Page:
John Burrows and his wife Mary Anne (nee Exton) lived in Church St, Long Bennington. When they married in 1876 John was a farm labourer, but he later became a cottager. By 1901 he was a farm yardman and in 1911 he was a carter. Mary Anne died in 1898, leaving 4 surviving children: John William, Emma J, Mary A and James. John married again (Anne Lawson of Coddington) 4 years later.
At age 14 John William Burrows (born 1876) was working on a farm in was also apprenticed to C Ablewhite, grocer of Long Bennington. By 1901 he’d moved to Beckenham, Kent and was working as a grocer’s manager. In 1902 he married Annie Louise and by 1911 they were living in East Greenwich and had 3 children. He was an assistant in a grocery and provisions business.
During the Great War he served with 8th Battalion, Royal Fusiliers. In Dec 1917 (age 41) he was an acting Cpl and was reported missing – probably in late Nov/early Dec in the Battle of Cambrai. He was then reported to be a POW in a German hospital, but had been so severely wounded in his right foot that it was amputated. On 21 Dec he died of his wounds. He was buried in Hamburg cemetery.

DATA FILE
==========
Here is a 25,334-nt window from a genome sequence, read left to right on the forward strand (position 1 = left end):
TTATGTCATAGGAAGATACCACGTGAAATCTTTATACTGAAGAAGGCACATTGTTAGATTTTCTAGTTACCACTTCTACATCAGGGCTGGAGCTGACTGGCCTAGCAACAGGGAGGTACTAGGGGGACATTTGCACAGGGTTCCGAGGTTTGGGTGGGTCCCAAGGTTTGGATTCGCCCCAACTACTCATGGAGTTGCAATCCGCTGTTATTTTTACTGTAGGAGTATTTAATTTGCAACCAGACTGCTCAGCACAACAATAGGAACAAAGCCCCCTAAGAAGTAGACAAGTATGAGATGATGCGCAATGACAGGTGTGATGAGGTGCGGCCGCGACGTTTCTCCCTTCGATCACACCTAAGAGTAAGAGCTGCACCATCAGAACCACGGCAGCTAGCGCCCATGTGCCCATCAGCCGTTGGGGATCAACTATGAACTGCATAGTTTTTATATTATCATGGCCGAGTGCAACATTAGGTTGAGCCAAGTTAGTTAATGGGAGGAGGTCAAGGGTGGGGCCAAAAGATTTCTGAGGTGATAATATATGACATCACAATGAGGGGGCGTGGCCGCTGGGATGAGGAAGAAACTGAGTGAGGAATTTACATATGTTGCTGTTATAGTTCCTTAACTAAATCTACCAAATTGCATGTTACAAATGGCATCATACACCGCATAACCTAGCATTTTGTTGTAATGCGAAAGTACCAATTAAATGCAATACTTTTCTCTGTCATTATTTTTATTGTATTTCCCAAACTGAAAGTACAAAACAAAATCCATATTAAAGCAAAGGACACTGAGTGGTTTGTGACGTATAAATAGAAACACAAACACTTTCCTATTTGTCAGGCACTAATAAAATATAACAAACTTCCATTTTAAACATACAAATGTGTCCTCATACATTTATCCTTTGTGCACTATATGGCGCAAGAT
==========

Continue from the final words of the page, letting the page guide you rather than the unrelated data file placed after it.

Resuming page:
After the war his widow was living in Orchard Hill, Lewisham, but in 1920 she and the 3 children moved to New Zealand on SS Athenic.
The younger son James Burrows (born c1892) also worked for a grocer/baker (Mr Allen) on leaving school. But by 1911 (aged 19) he was living in Mansfield Woodhouse and working as a carter in a stone quarry. Soon after the outbreak of war he enlisted at Mansfield in the Leicestershire Regiment. He sailed to France in July 1915 but in 1916 was invalided home with shell shock. On recovery he transferred to 1st Battalion, South Staffordshire Regiment and returned to the front. He was mentioned in despatches but was killed in action during the battle of Passchendaele on 6th Oct 1917. Such was the confusion of the battle that his father only received official notification of his death on Christmas Day. James was buried in Menin Road South Military Cemetery.